Have you ever wondered why some ceramic pieces have an antique look to them? How is it that a ceramic dog or cat has an undercoating of white fur, black fur and hints of brown, too? How did the artist manage to paint the ceramic this way to make sure no color overpowered the next color, and all colors are easily visible? This technique in ceramic painting is called dry brushing.
Things You'll Need
- Craft or Acrylic Paint (stains)
- Thin, Flat Paintbrushes, Pointed Rounds
- Small Bowl or Cup Filled Halfway With Water
- Brush Cleaner
- Paper Bag
- One Piece of Tile
- Clear Acrylic Seal
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Choose two opposing colors to dry brush. Choosing colors that are too close in shade will not achieve the same effect, such as sky blue and baby blue or burgundy and maroon.
Pour water halfway into your cup or bowl with brush cleaner. Clean paintbrushes before starting the dry brushing process to make sure no old paint or debris can get into your new paint.
Paint the ceramic piece in one solid base coat. Dry brushing does not look attractive without the original base coat. Do not pick a really dark base coat, such as black, because it will be very difficult to dry brush over a darker color than the colors that will be dry brushed on. For example, if you want to dry brush a ceramic dog with black and brown, start off with a shade of gray or white. A lighter brown will do, as long as the colors don't blend.
Wait a few hours until the base coat has completely dried, and repaint the base coat again. Make sure to give yourself enough time to let both coats dry because if you try to dry brush paint too soon, the paint will mix together. At least one day is a sufficient time between paint jobs.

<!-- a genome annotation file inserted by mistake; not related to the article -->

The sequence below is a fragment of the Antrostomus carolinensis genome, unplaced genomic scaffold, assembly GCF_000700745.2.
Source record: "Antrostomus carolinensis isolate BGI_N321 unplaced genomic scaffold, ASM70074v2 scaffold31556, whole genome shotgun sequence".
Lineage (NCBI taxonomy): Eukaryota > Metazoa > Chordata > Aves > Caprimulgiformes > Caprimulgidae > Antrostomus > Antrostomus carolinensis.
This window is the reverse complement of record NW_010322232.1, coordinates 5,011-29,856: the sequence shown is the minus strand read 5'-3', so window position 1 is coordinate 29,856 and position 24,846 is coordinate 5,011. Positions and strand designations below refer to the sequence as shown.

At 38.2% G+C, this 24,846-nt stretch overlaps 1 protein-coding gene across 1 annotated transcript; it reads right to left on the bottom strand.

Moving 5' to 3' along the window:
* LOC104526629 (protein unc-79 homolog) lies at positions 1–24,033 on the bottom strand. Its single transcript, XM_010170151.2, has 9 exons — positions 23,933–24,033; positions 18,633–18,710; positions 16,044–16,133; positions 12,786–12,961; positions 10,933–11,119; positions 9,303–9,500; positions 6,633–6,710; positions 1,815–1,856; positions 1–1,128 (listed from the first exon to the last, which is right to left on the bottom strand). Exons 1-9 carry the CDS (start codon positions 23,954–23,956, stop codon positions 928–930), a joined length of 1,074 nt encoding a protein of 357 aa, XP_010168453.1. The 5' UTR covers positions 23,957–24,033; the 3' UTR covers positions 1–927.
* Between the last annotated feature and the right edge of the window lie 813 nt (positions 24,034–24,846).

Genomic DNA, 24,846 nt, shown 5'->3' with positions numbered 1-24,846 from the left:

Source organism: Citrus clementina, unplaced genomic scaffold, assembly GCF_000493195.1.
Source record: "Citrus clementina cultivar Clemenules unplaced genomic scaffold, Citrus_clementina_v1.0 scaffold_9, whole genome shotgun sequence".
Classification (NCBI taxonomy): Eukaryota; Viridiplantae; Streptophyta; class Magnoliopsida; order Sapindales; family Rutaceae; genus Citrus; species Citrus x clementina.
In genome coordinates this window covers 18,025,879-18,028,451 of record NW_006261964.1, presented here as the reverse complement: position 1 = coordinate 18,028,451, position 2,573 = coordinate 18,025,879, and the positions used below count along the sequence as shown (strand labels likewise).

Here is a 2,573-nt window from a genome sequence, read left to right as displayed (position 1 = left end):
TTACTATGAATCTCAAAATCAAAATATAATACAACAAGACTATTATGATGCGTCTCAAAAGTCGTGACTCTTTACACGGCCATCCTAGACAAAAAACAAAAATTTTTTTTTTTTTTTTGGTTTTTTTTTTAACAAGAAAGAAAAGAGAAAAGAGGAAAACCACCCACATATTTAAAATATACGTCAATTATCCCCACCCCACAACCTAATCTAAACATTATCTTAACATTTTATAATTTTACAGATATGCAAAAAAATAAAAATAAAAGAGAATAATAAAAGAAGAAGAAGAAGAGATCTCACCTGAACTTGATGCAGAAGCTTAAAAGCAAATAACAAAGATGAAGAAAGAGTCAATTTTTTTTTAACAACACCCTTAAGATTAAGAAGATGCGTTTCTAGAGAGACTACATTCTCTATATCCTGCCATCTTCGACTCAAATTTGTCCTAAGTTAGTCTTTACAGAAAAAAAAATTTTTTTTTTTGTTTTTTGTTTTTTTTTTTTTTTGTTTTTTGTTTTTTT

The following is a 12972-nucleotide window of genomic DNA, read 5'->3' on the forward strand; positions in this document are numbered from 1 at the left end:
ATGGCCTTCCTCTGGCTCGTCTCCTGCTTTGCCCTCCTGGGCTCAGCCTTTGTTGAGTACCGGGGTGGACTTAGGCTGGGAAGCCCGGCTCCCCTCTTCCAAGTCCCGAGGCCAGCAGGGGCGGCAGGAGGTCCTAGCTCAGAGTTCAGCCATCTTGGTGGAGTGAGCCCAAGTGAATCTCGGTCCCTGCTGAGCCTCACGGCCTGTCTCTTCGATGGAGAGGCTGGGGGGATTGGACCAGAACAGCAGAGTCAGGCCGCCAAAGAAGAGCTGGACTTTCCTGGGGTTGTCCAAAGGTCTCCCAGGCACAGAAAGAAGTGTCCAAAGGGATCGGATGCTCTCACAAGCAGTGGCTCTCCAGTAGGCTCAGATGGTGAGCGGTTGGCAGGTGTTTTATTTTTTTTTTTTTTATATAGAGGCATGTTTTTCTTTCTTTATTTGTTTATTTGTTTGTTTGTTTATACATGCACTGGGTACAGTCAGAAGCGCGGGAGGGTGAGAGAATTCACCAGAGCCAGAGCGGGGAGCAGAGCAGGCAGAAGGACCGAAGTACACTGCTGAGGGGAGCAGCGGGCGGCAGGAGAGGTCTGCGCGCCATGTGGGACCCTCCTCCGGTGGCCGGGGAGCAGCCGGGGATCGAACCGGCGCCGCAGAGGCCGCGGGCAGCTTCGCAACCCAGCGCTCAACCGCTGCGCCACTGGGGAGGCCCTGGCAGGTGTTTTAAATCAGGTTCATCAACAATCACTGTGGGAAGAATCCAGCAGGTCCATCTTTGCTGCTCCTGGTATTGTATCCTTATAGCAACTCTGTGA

Pour a small amount of the paint colors onto a tile that you want to dry brush on your piece. Dry brushing does not take a lot of paint at once, so don't spill all the paint on the tile. Two thumbprints wide worth of paint is more than enough.
Dip the brush into one paint and slowly brush most of the paint off on an open paper bag, leaving just enough paint on the brush to still achieve the color.
Lightly swipe over the base color in the particular area that the dry brush coat should be. If the ceramic piece has crevices, such as "fur" from a dog, paint in the opposite direction of the way the fur is cut. When no paint shows up, dip the brush into paint again, and brush most of it off onto the paper bag again. Continue this process until the entire area, where the dry brushing should be, is complete.
Clean the paintbrush completely in the brush cleaner and water, and let the dry brush color dry. If there is an additional color to be added to the ceramic piece, wait until the paint is fully dry before adding a second color, also in the opposite direction of the crevices of the ceramic piece. If you're dry brushing a ceramic piece that is not cut or has no lines, paint even lighter because if the brush is too heavily swiped across the piece, it will look solid like the base coat instead of a tease of a new color.
Spray the ceramic piece after at least 24 hours with acrylic sealer to seal all the colors in an open, ventilated area.